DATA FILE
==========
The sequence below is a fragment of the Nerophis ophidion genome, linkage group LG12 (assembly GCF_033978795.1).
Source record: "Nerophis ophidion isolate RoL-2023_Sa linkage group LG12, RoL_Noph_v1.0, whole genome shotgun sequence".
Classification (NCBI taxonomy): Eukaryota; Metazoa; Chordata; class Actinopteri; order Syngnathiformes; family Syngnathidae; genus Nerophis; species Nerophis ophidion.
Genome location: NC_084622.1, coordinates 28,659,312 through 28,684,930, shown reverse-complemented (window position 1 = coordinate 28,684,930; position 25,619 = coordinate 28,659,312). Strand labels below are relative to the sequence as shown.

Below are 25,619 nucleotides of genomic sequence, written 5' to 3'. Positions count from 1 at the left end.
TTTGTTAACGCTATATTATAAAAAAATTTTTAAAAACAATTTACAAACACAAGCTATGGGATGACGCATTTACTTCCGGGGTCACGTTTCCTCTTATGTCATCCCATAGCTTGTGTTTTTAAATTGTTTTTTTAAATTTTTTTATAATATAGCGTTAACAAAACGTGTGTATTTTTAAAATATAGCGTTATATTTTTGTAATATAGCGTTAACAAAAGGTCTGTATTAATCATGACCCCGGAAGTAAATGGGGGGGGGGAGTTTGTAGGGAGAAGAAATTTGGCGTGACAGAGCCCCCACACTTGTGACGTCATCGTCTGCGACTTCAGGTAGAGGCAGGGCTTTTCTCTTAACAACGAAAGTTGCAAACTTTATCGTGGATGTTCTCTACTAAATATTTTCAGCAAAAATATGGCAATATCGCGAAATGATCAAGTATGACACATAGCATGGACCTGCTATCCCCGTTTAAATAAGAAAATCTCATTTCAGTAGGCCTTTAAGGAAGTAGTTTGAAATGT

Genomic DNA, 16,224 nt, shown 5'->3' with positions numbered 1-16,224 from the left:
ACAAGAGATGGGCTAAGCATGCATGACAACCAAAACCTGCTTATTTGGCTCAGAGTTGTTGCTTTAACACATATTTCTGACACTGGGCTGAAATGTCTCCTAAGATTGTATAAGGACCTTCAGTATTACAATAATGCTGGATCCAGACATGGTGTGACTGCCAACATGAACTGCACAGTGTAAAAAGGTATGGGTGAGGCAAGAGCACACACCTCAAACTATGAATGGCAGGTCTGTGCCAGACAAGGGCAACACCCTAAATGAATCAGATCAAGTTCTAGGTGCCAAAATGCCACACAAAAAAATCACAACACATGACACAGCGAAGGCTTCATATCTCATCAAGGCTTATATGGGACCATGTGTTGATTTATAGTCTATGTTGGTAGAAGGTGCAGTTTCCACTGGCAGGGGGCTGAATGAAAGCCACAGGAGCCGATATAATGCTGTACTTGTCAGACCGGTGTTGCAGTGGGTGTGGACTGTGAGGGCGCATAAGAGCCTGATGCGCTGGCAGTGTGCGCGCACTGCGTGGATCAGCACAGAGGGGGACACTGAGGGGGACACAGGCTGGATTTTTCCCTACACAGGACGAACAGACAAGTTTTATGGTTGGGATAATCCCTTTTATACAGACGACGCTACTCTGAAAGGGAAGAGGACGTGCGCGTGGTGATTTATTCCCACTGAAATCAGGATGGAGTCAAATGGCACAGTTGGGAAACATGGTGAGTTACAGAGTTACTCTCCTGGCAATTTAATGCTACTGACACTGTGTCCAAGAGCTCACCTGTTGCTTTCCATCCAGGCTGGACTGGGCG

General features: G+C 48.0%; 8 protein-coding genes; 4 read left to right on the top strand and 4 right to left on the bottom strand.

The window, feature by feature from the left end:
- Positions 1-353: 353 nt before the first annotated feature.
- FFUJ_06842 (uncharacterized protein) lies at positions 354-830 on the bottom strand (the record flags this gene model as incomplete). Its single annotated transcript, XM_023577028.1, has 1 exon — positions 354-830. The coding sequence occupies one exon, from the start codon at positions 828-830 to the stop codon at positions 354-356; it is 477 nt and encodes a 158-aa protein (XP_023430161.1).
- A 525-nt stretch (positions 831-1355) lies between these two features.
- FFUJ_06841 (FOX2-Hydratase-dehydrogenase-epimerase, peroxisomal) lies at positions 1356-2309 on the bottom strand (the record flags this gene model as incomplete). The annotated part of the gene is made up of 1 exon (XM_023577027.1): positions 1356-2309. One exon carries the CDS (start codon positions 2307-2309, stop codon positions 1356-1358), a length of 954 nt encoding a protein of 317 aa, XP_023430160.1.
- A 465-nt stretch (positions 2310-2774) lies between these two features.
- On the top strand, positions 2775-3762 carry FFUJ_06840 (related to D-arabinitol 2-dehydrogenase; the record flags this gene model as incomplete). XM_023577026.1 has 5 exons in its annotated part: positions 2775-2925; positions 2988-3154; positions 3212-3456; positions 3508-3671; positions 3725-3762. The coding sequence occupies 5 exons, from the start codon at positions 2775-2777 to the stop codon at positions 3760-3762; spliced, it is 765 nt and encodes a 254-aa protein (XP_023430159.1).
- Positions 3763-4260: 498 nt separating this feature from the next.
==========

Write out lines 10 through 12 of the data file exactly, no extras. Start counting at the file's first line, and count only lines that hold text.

The window, feature by feature from the left end:
- Positions 1-353: 353 nt before the first annotated feature.
- FFUJ_06842 (uncharacterized protein) lies at positions 354-830 on the bottom strand (the record flags this gene model as incomplete). Its single annotated transcript, XM_023577028.1, has 1 exon — positions 354-830. The coding sequence occupies one exon, from the start codon at positions 828-830 to the stop codon at positions 354-356; it is 477 nt and encodes a 158-aa protein (XP_023430161.1).